At the stroke of midnight on Halloween, the gavel will fall on a haunted castle in upstate New York. The starting bid: just $25,000.

That sounds like a steal for an approximately 7,000-square-foot mansion in the Finger Lakes that features three stories (including an extremely spooky basement), four fireplaces, a separate carriage house, a turret, stained glass and so many bedrooms the listing simply advises aspiring nobility to “see floor plan.” But also included? Ghosts.

“There’s activity there, 100 percent,” paranormal investigator and founder of the ghost-hunter group Soul Searchers Shawn DiBello told The Post, pointing to ample audio and video evidence of supernatural occurrences. “We got everything from noises to figures on our SLS kinetic camera — a camera that can see what the human eye can’t see.”

In 1871, stockholders of an Auburn, NY, mill spent $7,000 to build the castle in a style reminiscent of a Scotch manor for mill manager and Scotsman Samuel Laurie. But Laurie’s wife, Jeanie “Jane” McAllister, would tragically die in the building. In August 1890, she succumbed to a prolonged case of “the grippe,” an archaic term for influenza. Her funeral was held in the castle. Some say that her spirit never left. The couple had 10 children and only one son survived.

Three years later, the Panic of 1893 decimated Laurie’s mill interests, and he was forced to sell the property. Soon after, his health began failing, and within two years, he had died of Bright’s disease.

With psychic medium Suzanne Updyke, DiBello connected with spectral children in the garage, a former carriage house.

“We asked, ‘Do you remember the cars?’ and a child responded, ‘Lots of cars,’ ” said DiBello. “There’s something intelligent there — you don’t always get stuff like that.”

Owner Patrick Connelly has enjoyed being a local celebrity ever since he bought the castle at 45 Owasco St. five years ago. But he has finally decided to put the fixer-upper on the market with broker Michael DeRosa. Bids are accepted online and from anywhere in the world up until “just before midnight” on Oct. 31, DeRosa said.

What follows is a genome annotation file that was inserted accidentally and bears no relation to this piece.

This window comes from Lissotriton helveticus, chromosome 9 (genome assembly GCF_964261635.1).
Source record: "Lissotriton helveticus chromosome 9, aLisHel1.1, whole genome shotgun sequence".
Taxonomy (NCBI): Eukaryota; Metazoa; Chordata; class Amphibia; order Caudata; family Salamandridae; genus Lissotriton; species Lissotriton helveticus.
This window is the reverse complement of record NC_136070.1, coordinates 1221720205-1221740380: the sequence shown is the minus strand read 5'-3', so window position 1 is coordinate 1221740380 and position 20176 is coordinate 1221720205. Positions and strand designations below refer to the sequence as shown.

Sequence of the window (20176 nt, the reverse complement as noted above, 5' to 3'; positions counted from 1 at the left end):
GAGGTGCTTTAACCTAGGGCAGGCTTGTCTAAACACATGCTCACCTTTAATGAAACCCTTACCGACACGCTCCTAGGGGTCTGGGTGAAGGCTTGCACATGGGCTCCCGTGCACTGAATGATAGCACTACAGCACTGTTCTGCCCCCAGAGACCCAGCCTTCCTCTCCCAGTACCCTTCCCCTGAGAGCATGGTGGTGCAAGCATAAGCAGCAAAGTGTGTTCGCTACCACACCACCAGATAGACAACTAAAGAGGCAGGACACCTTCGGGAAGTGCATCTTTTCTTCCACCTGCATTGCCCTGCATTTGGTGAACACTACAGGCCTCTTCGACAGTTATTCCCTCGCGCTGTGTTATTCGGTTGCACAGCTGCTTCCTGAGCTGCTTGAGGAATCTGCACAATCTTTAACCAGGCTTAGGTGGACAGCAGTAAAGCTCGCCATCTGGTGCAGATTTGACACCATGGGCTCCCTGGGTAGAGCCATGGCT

“Whether I’m at the diner or the pub, it’s always the same thing: ‘This is the guy who owns the castle!’ ” said 55-year-old Connelly, who told The Post he pretty much knows how the conversation will go.

“The first thing they ask, ‘Is it haunted?’ ” said Connelly, who always answers in the affirmative. “I thought the spirits were friendly to me. I don’t think they have harm in mind — they just want to let us know they’re there.”

A few months ago, while he was up in the attic with a small group taking pictures, a poof of dust appeared out of an old wicker baby carriage.

“We all stepped back and asked each other, ‘Did you see that?’ ” recalled Connelly, who noted a few especially spooky spots around the property. The carriage house, which Connelly said is older than the castle itself, revealed a “charged spot” in the basement that’s a constant trigger.

“The hair on my neck stands up, and I get freaked out. I feel cold whenever I’m down there,” he said. “It’s creepy.”

Another time, a friend was over with his back toward the closet and blithely said, “Well, I don’t believe in ghosts” when the door suddenly popped open and hit him on the head. “Then he changed his tune, ‘I do believe!’ ” recalled Connelly.

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